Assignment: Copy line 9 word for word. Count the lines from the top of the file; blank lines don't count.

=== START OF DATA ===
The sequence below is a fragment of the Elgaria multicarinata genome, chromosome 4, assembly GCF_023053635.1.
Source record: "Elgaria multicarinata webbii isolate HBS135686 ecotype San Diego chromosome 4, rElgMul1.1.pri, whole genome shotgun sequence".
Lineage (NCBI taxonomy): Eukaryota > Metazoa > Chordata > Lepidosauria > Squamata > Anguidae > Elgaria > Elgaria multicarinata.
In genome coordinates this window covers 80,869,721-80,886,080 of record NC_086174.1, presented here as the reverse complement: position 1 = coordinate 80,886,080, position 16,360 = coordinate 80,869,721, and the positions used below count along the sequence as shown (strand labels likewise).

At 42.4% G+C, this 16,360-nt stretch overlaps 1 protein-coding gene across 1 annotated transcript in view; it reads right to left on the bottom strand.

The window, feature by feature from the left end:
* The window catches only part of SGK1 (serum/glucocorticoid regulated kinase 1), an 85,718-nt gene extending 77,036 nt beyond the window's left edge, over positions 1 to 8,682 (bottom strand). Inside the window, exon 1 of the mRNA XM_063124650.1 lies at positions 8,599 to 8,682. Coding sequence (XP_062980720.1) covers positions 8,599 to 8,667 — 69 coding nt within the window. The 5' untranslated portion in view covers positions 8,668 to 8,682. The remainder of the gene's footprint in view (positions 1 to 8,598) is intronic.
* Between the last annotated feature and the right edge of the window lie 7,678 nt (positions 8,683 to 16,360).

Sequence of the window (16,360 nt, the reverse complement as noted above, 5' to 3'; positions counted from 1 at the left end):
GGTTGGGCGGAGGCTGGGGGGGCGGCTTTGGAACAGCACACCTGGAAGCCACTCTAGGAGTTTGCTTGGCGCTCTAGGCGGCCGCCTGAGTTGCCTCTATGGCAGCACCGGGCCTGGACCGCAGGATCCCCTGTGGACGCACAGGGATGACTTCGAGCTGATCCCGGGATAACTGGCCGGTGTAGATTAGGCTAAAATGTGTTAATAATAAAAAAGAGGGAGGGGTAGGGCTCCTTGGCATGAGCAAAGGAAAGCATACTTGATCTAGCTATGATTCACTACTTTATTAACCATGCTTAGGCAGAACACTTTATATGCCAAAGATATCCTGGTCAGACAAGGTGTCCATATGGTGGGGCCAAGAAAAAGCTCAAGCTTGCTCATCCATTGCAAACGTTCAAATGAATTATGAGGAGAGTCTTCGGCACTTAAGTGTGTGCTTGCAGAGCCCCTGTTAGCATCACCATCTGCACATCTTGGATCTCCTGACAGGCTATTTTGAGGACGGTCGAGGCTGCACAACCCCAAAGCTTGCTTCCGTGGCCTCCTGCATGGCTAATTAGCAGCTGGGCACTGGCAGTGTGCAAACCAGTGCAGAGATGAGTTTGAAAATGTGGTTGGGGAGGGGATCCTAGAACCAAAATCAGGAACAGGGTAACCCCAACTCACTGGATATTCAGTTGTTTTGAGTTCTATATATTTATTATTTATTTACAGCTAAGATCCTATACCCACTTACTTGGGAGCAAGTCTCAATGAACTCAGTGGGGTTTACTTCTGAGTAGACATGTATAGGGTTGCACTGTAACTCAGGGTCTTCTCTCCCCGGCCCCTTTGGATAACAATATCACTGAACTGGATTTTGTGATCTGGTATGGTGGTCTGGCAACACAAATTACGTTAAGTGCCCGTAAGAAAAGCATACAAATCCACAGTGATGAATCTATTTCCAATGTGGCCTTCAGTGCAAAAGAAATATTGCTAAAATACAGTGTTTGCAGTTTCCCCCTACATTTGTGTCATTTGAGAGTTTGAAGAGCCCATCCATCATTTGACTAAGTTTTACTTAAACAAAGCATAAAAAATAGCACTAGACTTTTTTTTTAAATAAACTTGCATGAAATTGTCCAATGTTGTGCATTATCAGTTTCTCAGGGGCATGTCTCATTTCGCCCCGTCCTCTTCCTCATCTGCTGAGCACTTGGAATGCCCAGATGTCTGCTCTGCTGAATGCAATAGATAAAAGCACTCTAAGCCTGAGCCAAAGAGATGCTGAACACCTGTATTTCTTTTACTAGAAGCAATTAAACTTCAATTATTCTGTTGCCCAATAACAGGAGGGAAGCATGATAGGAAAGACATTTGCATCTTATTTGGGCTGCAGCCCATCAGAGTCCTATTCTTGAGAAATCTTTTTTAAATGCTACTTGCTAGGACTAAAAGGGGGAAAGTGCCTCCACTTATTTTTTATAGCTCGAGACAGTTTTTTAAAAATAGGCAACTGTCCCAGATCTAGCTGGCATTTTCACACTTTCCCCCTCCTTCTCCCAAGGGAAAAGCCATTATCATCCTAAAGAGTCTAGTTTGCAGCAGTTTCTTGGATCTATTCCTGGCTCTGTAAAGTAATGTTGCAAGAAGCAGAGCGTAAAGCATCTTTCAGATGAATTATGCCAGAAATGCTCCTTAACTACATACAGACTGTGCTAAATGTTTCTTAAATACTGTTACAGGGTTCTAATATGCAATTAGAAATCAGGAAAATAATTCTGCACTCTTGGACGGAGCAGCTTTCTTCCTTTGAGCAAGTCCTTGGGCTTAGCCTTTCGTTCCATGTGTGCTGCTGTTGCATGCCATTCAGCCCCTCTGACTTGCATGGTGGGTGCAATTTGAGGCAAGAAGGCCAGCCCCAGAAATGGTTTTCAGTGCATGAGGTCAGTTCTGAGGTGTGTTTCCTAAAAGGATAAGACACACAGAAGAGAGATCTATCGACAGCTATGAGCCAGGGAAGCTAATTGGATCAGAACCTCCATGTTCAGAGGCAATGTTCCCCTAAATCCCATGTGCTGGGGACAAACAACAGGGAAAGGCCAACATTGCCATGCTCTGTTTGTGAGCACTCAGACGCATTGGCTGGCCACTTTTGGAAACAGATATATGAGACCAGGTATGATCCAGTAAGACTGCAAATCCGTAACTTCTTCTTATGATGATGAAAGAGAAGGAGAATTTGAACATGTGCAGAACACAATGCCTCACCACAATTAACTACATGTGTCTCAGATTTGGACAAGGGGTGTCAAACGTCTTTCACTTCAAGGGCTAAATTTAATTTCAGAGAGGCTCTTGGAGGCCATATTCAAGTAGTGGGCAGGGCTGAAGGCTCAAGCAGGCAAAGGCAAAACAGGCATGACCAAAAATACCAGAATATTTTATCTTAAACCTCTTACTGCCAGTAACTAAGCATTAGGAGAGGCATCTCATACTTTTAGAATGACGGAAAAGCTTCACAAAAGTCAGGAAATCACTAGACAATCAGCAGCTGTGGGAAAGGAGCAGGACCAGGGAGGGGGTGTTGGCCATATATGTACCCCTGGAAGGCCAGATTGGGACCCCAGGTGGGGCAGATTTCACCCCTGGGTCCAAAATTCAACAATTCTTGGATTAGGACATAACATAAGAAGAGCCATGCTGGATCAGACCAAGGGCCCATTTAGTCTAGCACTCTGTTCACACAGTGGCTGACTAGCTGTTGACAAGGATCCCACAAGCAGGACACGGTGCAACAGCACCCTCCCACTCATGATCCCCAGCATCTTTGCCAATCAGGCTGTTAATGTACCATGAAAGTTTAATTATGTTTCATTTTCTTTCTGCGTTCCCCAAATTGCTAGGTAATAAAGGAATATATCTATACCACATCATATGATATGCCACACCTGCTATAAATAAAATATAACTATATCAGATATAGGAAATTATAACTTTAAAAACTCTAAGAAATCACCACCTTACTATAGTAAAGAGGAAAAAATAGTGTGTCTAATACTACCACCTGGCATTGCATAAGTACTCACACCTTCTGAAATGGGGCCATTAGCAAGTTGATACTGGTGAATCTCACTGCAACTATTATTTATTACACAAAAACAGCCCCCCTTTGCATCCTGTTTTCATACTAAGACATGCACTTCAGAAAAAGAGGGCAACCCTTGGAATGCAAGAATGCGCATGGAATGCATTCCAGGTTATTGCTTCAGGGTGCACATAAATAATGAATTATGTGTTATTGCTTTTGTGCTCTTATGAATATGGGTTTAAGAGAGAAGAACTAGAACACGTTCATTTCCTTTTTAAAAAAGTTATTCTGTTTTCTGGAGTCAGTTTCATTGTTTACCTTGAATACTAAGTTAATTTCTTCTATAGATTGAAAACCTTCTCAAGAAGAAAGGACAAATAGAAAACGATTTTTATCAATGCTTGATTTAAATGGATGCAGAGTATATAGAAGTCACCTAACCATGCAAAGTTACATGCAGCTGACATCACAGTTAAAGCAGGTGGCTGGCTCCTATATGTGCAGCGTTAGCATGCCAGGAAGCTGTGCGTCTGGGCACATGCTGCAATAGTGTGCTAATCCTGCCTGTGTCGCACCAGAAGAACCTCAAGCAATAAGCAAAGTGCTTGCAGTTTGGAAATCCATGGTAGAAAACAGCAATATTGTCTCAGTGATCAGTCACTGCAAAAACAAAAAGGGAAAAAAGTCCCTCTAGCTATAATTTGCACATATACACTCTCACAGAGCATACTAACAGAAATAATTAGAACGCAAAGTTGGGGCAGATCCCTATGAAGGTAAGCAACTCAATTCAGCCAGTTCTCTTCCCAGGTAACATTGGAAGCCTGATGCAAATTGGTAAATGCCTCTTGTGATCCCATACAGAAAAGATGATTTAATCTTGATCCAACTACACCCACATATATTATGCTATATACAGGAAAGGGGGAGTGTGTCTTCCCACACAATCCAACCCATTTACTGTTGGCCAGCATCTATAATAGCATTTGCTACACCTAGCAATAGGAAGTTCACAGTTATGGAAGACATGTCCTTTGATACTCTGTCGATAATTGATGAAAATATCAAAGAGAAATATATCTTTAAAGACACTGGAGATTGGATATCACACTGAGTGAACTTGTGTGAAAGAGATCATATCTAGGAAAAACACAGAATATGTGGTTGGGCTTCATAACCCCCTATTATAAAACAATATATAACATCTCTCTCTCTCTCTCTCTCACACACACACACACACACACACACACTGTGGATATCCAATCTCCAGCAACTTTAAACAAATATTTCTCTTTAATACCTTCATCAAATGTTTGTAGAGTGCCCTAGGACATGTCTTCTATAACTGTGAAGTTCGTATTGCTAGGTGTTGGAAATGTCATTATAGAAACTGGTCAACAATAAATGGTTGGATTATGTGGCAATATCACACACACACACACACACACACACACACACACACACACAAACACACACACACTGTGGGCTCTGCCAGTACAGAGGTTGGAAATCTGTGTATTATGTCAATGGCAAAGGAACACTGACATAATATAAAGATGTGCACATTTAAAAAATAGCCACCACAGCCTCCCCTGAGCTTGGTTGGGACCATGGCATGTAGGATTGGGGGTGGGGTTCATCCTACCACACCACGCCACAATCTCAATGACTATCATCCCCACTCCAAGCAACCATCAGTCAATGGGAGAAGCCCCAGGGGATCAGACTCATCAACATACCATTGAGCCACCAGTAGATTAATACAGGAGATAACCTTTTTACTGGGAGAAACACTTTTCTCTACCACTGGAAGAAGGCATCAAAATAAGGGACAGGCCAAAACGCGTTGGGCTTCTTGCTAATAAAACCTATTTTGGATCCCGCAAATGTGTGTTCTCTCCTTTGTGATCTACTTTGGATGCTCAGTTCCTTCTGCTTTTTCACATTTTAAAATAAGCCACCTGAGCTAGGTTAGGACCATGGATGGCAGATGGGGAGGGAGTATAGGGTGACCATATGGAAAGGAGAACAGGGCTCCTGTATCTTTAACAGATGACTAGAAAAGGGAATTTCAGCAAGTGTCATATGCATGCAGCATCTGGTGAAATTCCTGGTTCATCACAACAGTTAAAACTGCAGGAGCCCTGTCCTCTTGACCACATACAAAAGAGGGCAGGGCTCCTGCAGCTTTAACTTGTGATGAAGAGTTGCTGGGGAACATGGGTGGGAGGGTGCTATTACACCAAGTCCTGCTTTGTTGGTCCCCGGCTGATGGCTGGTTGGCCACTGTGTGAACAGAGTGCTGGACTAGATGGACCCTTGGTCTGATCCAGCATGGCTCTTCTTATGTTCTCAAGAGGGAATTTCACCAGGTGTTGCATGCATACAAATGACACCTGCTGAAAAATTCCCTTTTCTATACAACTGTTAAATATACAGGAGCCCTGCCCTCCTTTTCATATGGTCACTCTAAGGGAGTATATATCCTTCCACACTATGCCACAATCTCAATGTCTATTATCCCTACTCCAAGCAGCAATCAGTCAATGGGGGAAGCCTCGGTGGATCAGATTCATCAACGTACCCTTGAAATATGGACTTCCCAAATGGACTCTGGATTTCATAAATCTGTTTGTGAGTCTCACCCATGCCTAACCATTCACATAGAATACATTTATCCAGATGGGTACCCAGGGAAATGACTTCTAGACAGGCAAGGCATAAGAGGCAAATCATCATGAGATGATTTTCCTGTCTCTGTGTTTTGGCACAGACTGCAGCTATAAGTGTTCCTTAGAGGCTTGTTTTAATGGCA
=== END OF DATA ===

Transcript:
Sequence of the window (16,360 nt, the reverse complement as noted above, 5' to 3'; positions counted from 1 at the left end):